NGO Head: Freeze Meant for Arab Capital in J'lem

Har Homa plan cancellation is a fold to Obama pressure, says NGO director, appraising building freeze in capital as 'remarkable.'

Ari Yashar ,

Binyamin Netanyahu promises building in Har Homa (file)
Binyamin Netanyahu promises building in Har Homa (file)
Yonatan Sindel/Flash 90

A leftist "anti-settlement" NGO director discussed the scope of the freeze against Jewish construction in eastern Jerusalem, Judea and Samaria on Wednesday, after a plan to build 1,500 housing units in the southwestern Jerusalem neighborhood of Har Homa was cancelled without reason.

The cancellation is all the more notable given that Prime Minister Binyamin Netanyahu visited Har Home before he won in elections, promising to build thousands of new homes if re-elected. It comes as Netanyahu and US President Barack Obama are in a tense standoff, with Obama threatening policy changes over Netanyahu's pre-election statements indicating a two-state solution wouldn't occur any time soon.

Daniel Seidemann, director of the leftist Terrestrial Jerusalem group, told AFP that reports presenting the plan cancellation as a case of Netanyahu folding to foreign pressures have "a ring of truth" to them - Netanyahu reportedly began freezing Jewish construction in late 2013 as part of peace talks pressed on Israel by the US, a covert and unofficial concession aside from the official "gesture" of releasing 78 Arab terrorists.

"This would be a particularly inflammatory plan and I think that he's afraid that the ceiling would cave in on him," Seidemann said.

Seidemann detailed that the cancelled plan was for construction on private land in western Har Homa, which had been shelved a year ago during Netanyahu's covert freeze but had come up again now for initial approval.

The leftist NGO director clarified that after a brief spurt of approvals in the Givat Hamatos neighborhood of Jerusalem last September, the unofficial freeze on Jewish construction in the eastern part of the capital has been absolute.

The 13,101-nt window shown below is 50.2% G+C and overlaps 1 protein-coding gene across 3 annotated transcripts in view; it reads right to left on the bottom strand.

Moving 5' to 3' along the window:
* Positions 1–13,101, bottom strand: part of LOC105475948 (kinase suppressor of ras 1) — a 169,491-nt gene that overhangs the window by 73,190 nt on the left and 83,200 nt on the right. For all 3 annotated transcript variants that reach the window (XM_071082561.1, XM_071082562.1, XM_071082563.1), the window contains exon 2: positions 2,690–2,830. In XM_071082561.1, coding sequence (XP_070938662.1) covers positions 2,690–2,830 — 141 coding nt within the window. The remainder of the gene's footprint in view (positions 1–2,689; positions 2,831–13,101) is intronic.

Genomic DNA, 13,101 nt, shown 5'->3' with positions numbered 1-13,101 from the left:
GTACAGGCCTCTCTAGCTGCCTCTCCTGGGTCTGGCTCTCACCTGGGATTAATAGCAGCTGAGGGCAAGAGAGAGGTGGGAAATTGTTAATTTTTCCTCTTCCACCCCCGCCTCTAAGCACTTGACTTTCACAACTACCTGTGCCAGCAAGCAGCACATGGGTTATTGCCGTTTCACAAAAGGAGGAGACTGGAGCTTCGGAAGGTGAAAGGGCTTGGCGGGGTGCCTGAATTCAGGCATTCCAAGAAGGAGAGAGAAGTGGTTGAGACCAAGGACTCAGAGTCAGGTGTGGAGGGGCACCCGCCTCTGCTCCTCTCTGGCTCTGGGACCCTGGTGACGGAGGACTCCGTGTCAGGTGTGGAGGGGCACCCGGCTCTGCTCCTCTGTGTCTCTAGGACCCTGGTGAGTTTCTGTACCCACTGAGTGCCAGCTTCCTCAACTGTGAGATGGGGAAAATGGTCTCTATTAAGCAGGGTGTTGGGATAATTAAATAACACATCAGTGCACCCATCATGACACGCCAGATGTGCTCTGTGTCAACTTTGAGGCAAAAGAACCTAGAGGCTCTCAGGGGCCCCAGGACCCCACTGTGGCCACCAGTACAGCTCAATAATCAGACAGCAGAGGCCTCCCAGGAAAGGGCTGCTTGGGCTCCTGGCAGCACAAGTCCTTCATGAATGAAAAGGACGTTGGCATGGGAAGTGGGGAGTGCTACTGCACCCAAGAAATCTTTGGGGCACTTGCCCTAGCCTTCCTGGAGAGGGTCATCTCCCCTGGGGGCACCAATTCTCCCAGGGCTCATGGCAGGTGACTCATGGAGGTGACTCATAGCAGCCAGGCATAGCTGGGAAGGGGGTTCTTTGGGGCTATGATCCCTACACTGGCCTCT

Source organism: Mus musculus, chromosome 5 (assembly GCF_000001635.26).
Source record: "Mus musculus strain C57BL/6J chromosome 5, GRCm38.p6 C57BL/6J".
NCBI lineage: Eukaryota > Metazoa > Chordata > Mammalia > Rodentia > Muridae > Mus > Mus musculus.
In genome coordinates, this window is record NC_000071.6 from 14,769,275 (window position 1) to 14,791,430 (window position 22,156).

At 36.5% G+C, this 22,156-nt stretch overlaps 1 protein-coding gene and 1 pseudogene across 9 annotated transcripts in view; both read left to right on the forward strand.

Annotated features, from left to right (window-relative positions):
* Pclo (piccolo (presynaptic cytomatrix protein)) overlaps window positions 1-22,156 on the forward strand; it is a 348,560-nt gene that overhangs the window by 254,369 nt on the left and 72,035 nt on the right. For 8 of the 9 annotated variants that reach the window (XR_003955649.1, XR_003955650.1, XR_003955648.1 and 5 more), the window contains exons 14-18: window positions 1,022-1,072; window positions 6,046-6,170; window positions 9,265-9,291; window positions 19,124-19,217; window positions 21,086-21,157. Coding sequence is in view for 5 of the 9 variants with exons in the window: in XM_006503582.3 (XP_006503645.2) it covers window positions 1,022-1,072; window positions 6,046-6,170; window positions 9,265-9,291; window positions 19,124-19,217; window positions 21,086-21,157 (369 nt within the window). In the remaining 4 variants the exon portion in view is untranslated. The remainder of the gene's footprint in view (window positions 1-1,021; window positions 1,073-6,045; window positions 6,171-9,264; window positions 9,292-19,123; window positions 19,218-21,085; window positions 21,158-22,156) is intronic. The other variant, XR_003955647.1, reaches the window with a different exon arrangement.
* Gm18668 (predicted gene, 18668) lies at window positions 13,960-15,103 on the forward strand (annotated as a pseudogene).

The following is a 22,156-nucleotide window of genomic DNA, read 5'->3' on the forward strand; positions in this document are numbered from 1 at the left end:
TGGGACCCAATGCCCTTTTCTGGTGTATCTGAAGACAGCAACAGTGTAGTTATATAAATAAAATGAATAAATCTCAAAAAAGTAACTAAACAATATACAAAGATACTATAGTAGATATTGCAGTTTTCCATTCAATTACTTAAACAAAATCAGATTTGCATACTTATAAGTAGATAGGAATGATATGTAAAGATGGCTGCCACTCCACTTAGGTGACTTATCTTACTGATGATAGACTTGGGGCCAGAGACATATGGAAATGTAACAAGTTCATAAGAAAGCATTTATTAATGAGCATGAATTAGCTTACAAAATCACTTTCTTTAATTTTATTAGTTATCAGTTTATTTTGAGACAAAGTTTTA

"Since the approval of Givat HaMatos - and I'm speaking exclusively about east Jerusalem - there have been no new tenders, no new plans deposited for public review and no new plans approved - which is quite remarkable," he said, noting surprise at the extent of the freeze.

Seidemann acknowledged that since the Har Homa plan is a private initiative, Netanyahu is limited in his ability to block the plan, which is meant to allow for natural growth in the city which is suffering a severe housing crisis, even as there are over 40,000 illegal Arab housing units in it, growing at a rate of 700 to 800 new illegal Arab units per year.

"Netanyahu is obviously going to be very cautious at the moment given the nature of his relations with the US. On the other hand, his authority to hold up a private plan is limited," he said.

Motive: an Arab capital?

Seidemann revealed that part of Netanyahu's impetus in blocking the plans is that they would ensure the united nature of Jerusalem as the capital of Israel, and create a de facto barrier against the possibility of linking eastern Jerusalem with the Arab population centers in Judea and creating an unbroken chain of Arab residence that could be part of establishing an Arab state.

Expanding Har Homa would create "an effective buffer between Bethlehem and Jerusalem, and that is a game changer," he said, noting it would prevent establishing a contiguous Palestinian state with eastern Jerusalem as its capital.

Netanyahu quickly backtracked from his statements against the two-state solution during elections, saying he never changed his position and still is dedicated to creating a Palestinian state. 

Jerusalem Councilman Arieh King has long charged the prime minister of creating a de facto division of the capital on the ground, forbidding Jewish entry to eight neighborhoods and blocking Jewish construction, all while allowing rampant illegal Arab construction to continue unchecked.

When approached by AFP on the Har Homa plan cancellation, Netanyahu's office neither confirmed nor denied the report, saying the plan "was not sent to the prime minister's office."

"Regarding other plans that were not brought up this week, there will be a discussion on the matter when the new government is in place," it said.



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